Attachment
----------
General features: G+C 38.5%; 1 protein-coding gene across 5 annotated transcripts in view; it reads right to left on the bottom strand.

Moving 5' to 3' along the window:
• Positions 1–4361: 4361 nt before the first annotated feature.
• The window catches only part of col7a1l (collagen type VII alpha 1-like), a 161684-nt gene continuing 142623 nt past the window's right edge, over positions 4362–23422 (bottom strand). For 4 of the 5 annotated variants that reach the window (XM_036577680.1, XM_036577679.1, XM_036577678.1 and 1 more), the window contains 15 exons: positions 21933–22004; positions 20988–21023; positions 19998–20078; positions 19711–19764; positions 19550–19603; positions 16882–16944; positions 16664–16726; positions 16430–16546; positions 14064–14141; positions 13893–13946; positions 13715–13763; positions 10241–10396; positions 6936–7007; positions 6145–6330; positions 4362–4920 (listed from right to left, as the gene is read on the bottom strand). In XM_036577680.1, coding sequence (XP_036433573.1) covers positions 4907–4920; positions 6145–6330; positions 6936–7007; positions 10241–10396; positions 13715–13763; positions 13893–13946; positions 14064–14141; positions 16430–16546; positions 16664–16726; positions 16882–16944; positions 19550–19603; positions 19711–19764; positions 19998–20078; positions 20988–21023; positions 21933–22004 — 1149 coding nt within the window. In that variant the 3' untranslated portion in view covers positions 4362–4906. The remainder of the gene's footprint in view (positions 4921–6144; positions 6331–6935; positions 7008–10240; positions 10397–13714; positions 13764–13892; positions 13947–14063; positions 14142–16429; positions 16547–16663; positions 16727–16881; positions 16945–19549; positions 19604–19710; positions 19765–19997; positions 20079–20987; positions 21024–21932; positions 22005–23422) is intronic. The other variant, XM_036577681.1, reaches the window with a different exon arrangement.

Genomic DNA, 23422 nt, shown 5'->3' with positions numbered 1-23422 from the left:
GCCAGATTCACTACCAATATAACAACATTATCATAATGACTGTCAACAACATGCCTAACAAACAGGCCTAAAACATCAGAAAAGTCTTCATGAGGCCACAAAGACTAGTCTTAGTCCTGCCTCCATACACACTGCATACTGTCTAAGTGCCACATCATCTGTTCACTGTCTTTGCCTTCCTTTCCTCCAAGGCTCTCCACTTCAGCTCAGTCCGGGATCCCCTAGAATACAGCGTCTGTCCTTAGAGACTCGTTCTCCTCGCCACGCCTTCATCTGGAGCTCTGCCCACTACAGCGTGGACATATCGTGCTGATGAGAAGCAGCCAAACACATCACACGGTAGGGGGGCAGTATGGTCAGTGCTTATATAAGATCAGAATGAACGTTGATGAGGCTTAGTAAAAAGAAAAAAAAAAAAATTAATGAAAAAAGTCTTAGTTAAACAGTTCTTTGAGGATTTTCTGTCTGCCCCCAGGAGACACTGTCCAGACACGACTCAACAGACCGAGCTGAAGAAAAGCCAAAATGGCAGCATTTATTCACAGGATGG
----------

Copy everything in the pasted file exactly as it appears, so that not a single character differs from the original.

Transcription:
General features: G+C 38.5%; 1 protein-coding gene across 5 annotated transcripts in view; it reads right to left on the bottom strand.

Moving 5' to 3' along the window:
• Positions 1–4361: 4361 nt before the first annotated feature.
• The window catches only part of col7a1l (collagen type VII alpha 1-like), a 161684-nt gene continuing 142623 nt past the window's right edge, over positions 4362–23422 (bottom strand). For 4 of the 5 annotated variants that reach the window (XM_036577680.1, XM_036577679.1, XM_036577678.1 and 1 more), the window contains 15 exons: positions 21933–22004; positions 20988–21023; positions 19998–20078; positions 19711–19764; positions 19550–19603; positions 16882–16944; positions 16664–16726; positions 16430–16546; positions 14064–14141; positions 13893–13946; positions 13715–13763; positions 10241–10396; positions 6936–7007; positions 6145–6330; positions 4362–4920 (listed from right to left, as the gene is read on the bottom strand). In XM_036577680.1, coding sequence (XP_036433573.1) covers positions 4907–4920; positions 6145–6330; positions 6936–7007; positions 10241–10396; positions 13715–13763; positions 13893–13946; positions 14064–14141; positions 16430–16546; positions 16664–16726; positions 16882–16944; positions 19550–19603; positions 19711–19764; positions 19998–20078; positions 20988–21023; positions 21933–22004 — 1149 coding nt within the window. In that variant the 3' untranslated portion in view covers positions 4362–4906. The remainder of the gene's footprint in view (positions 4921–6144; positions 6331–6935; positions 7008–10240; positions 10397–13714; positions 13764–13892; positions 13947–14063; positions 14142–16429; positions 16547–16663; positions 16727–16881; positions 16945–19549; positions 19604–19710; positions 19765–19997; positions 20079–20987; positions 21024–21932; positions 22005–23422) is intronic. The other variant, XM_036577681.1, reaches the window with a different exon arrangement.

Genomic DNA, 23422 nt, shown 5'->3' with positions numbered 1-23422 from the left:
GCCAGATTCACTACCAATATAACAACATTATCATAATGACTGTCAACAACATGCCTAACAAACAGGCCTAAAACATCAGAAAAGTCTTCATGAGGCCACAAAGACTAGTCTTAGTCCTGCCTCCATACACACTGCATACTGTCTAAGTGCCACATCATCTGTTCACTGTCTTTGCCTTCCTTTCCTCCAAGGCTCTCCACTTCAGCTCAGTCCGGGATCCCCTAGAATACAGCGTCTGTCCTTAGAGACTCGTTCTCCTCGCCACGCCTTCATCTGGAGCTCTGCCCACTACAGCGTGGACATATCGTGCTGATGAGAAGCAGCCAAACACATCACACGGTAGGGGGGCAGTATGGTCAGTGCTTATATAAGATCAGAATGAACGTTGATGAGGCTTAGTAAAAAGAAAAAAAAAAAAATTAATGAAAAAAGTCTTAGTTAAACAGTTCTTTGAGGATTTTCTGTCTGCCCCCAGGAGACACTGTCCAGACACGACTCAACAGACCGAGCTGAAGAAAAGCCAAAATGGCAGCATTTATTCACAGGATGG